Keeping an eye on Scotland
The political debate on Scottish independence has reached a new stage following prime minister David Cameron’s speech acknowledging that a Yes vote would profoundly change the remaining United Kingdom. Calling on voters in England, Wales and Northern Ireland to exert their influence against independence, he made a passionate case to preserve the existing union. This broader perspective on the issues involved is timely and necessary. It should remind Irish citizens North and South that we too will be deeply affected by the outcome of this debate - whichever way it goes.
Speaking on Northern Ireland in the Dail last week before Mr Cameron’s speech Taoiseach Enda Kenny underlined the importance of current political developments in Britain for Irish interests and the need to pay more attention to them. He particularly highlighted the British debate on the European Union, which has intensified since Mr Cameron promised a referendum on a reformed relationship through a new treaty. Should such a negotiation produce minimal change polls indicate there could be a vote in 2017 to withdraw from the EU. The EU issue is closely bound up with the Scottish one since both concern state sovereignty, open borders and the free movement of people and goods and each decision affects the other.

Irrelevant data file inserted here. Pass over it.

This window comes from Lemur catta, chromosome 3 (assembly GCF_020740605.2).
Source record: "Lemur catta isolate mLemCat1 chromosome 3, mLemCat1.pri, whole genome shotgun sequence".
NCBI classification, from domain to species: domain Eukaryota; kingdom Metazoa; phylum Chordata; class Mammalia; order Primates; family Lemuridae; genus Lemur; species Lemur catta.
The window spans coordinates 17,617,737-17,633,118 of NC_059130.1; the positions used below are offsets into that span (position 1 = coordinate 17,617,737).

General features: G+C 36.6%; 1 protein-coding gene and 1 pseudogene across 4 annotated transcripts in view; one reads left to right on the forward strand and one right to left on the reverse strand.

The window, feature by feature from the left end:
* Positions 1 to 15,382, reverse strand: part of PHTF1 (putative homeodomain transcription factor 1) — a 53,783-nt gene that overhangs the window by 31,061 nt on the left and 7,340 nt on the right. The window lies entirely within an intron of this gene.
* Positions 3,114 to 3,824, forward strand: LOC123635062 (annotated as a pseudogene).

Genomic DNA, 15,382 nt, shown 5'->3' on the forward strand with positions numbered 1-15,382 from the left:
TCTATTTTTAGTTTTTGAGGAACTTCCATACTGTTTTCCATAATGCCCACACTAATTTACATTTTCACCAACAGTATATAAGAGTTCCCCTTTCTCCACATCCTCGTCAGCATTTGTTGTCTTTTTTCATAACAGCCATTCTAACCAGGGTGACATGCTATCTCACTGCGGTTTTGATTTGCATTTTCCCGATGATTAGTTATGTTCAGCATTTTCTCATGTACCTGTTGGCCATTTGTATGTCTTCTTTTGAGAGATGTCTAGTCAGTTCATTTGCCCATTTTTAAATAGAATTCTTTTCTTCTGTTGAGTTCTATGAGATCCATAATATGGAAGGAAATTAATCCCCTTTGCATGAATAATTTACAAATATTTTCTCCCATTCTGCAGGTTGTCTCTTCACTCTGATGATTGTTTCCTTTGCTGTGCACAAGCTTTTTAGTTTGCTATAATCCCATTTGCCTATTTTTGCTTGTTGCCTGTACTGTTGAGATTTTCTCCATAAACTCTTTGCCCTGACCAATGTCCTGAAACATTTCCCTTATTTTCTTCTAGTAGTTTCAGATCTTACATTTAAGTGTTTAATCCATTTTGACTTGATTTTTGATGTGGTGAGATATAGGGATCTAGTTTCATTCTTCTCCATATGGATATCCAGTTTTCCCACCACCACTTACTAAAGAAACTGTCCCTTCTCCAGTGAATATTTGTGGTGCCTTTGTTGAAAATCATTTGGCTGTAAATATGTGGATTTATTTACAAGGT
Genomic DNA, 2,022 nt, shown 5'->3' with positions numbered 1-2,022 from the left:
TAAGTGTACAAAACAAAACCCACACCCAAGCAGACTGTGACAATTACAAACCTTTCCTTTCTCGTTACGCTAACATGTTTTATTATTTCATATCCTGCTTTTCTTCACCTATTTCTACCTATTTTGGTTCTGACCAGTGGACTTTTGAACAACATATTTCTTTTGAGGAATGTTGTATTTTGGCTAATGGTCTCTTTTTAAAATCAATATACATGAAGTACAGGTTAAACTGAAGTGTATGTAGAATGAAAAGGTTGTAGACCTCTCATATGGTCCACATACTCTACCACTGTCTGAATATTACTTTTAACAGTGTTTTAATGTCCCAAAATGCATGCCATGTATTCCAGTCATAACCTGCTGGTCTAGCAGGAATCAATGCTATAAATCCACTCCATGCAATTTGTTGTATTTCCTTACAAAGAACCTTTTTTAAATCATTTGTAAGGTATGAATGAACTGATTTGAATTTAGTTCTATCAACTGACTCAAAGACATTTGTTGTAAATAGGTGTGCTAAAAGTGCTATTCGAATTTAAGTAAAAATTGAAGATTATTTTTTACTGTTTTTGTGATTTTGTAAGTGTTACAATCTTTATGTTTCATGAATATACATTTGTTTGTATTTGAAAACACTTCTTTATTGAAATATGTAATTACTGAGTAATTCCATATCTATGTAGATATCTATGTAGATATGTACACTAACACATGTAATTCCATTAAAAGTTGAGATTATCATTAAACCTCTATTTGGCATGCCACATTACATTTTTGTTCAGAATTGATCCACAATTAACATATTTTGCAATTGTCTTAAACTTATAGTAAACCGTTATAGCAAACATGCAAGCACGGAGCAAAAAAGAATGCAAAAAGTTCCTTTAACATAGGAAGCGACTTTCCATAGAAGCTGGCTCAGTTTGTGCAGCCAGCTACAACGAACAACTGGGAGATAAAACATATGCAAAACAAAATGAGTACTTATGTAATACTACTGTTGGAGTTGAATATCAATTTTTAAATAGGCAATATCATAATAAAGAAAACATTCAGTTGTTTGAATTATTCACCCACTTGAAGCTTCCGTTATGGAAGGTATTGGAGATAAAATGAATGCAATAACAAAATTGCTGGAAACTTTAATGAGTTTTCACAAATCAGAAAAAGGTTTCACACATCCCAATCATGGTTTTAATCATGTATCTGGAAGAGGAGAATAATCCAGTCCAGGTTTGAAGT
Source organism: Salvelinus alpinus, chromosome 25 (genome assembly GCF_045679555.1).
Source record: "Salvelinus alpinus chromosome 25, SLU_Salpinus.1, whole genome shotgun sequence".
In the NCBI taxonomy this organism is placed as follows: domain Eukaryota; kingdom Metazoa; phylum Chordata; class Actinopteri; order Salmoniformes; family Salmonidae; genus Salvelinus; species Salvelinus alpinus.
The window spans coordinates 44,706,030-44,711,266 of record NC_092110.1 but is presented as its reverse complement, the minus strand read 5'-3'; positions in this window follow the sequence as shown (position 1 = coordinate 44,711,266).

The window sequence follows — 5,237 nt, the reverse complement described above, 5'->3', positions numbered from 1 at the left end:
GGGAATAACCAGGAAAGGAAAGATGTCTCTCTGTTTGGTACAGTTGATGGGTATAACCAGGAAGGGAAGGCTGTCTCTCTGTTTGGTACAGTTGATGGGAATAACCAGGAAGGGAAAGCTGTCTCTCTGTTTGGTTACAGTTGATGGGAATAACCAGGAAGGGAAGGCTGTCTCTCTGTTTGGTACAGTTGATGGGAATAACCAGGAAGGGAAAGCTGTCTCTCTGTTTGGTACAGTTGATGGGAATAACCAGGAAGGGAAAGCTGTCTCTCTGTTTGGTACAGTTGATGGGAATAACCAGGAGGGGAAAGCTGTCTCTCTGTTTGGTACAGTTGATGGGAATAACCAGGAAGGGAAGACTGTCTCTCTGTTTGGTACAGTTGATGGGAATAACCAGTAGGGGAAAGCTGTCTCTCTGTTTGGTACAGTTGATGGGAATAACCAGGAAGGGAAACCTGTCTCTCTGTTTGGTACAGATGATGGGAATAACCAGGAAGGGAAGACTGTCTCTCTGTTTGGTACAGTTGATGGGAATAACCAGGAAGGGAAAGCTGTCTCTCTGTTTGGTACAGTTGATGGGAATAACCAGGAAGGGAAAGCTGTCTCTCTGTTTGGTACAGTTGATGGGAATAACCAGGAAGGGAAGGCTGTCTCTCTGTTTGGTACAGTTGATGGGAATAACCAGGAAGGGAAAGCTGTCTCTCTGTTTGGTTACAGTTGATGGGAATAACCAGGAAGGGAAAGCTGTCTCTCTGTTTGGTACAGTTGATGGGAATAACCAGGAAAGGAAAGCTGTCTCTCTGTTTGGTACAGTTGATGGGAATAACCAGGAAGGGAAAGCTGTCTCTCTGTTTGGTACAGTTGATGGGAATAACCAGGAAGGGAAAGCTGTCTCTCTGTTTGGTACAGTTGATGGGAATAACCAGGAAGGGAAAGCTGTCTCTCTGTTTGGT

Mr Kenny and other ministers have clearly expressed their preference that the UK should remain a full member of the EU; they have been neutral on the Scottish issue, while acknowledging it will have an impact on Ireland. A UK withdrawal from the EU would profoundly affect Ireland’s relations with Britain. Alongside the joint involvement of the two states and successive governments in resolving the Northern Ireland conflict over the last generation their joint membership of the European communities has enabled a more balanced and complicated mutual interdependence . The political interdependence is expressed through the Belfast Agreement and in the agreement on inter-governmental cooperation signed by Mr Kenny and Mr Cameron in March 2012.
If Scotland becomes an independent state the remaining UK would change internally through a renegotiation of relations between its remaining parts, and externally through a reduced international influence. If Scotland remains part of the UK that state’s internal structure would be changed by deeper devolution all round, potentially affecting Northern Ireland’s financing and political powers. The Scottish issue would not go away because its decision would force a debate on creating a more balanced and equal relationship with England, Wales and Northern Ireland. And the unresolved EU question would remain to dog whichever government emerges from the 2015 UK general election. Mr Kenny has rightly identified Ireland’s continuing interest in all these developments.